A two-week-old Chinese pangolin (Manis pentadactyla) clings to its mother, who was rescued from poachers and is now part of a captive breeding program at the Taipei Zoo. (Credit: Suzi Eszterhas) The world currently has eight living species of pangolin, four in Asia and four in sub-Saharan Africa. These eight—the only members of the family Manidae, which is the only family in the order Pholidota—occupy their own little branch of the tree of life. Although the pangolin’s scales are the most prominent symbol of that uniqueness—no other mammal has them—the eight species all share several other physical and behavioral characteristics. For example, none of them has teeth. All feed almost exclusively on ants and termites, which they access by tearing into the insects’ nests with their powerful forelimbs and heavy claws, and then collect with swipes of sticky tongues that stretch nearly the entire length of the animal’s body when fully extended. When threatened, pangolins tend to retreat into burrows or curl up into a ball, leaving only their scaled surfaces exposed. Unfortunately, what has proven to be an effective defensive strategy for some 80 million years since pangolins first evolved has made these animals particularly vulnerable to human hunters. Snares set at burrow entrances and dogs that can sniff out and dig out hidden pangolins are the most commonly used methods. And if hunters are lucky enough to stumble upon a startled pangolin in the open, they can simply pick up the coiled animal, shove it into a sack, and continue on their way.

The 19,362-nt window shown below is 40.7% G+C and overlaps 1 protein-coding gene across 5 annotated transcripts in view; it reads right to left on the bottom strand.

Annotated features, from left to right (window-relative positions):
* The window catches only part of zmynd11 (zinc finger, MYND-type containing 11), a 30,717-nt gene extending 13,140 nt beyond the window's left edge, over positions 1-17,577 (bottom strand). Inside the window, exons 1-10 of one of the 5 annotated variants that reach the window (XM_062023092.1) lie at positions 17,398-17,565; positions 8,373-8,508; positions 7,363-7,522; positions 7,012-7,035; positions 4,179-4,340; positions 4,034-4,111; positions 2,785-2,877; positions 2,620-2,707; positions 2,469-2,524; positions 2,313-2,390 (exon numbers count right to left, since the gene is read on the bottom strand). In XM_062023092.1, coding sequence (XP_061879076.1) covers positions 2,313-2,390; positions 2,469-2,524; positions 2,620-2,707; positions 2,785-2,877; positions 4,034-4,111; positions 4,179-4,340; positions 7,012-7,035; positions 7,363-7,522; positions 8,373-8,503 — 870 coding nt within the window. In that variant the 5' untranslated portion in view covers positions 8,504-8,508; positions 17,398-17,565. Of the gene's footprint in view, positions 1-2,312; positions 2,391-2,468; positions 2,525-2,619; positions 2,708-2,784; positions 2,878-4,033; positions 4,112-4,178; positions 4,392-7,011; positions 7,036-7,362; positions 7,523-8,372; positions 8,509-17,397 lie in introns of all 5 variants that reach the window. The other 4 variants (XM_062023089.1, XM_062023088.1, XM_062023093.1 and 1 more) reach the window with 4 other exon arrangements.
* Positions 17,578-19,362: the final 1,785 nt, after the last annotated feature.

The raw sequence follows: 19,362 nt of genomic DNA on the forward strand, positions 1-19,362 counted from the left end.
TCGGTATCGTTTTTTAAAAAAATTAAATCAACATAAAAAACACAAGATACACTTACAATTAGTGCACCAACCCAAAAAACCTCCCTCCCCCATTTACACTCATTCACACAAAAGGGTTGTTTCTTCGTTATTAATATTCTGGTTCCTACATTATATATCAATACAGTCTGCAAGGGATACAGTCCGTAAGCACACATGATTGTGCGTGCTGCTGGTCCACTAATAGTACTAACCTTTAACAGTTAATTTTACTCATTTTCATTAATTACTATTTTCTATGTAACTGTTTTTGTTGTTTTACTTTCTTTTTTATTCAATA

Through a pioneering captive breeding program, the Taipei Zoo has now successfully bred six Chinese pangolins (Manis pentadactyla), four of which are second- or third-generation zoo-born animals. Here, research assistant Hsuan-yi Lo tends to a twelve-day-old baby. (Credit: Suzi Eszterhas) It’s a lucrative business with devastating consequences. Pangolins are prized both for their meat (and blood), which is considered a delicacy, and for their scales, which are used in traditional medicines—despite the fact that pangolin scales are made of keratin, the same substance as human fingernails. A single live pangolin can fetch several hundred dollars on the not-so-hidden Asian black market. And these prices have only risen in recent years, fueled by official bans on the legal trade of pangolins and their parts, as well as a lack of concerted efforts to enforce those restrictions. Nguyen and IUCN reports suggest that you needn’t look far to find pangolin meat being offered on restaurant menus and their scales being sold as remedies for everything from ulcers to acne, particularly in China and Vietnam. While no one knows how many wild pangolins have fallen into this illicit market, the IUCN estimates that the number is likely more than a million over the past decade. While all pangolin species are under threat, two Asian species, the Sunda pangolin (Manis javanica) and the Chinese pangolin (Manis pentadactyla) have been hardest hit. Although both species are adapted to a wide variety of habitats and their native ranges cover vast swaths of geography, the IUCN estimates that their populations have declined by 80 percent or more over the past several decades, and the organization predicts a similar rate of decline over the next 20 years, unless swift action is taken. At this moment, both species are listed as critically endangered, just one precarious step from extinction.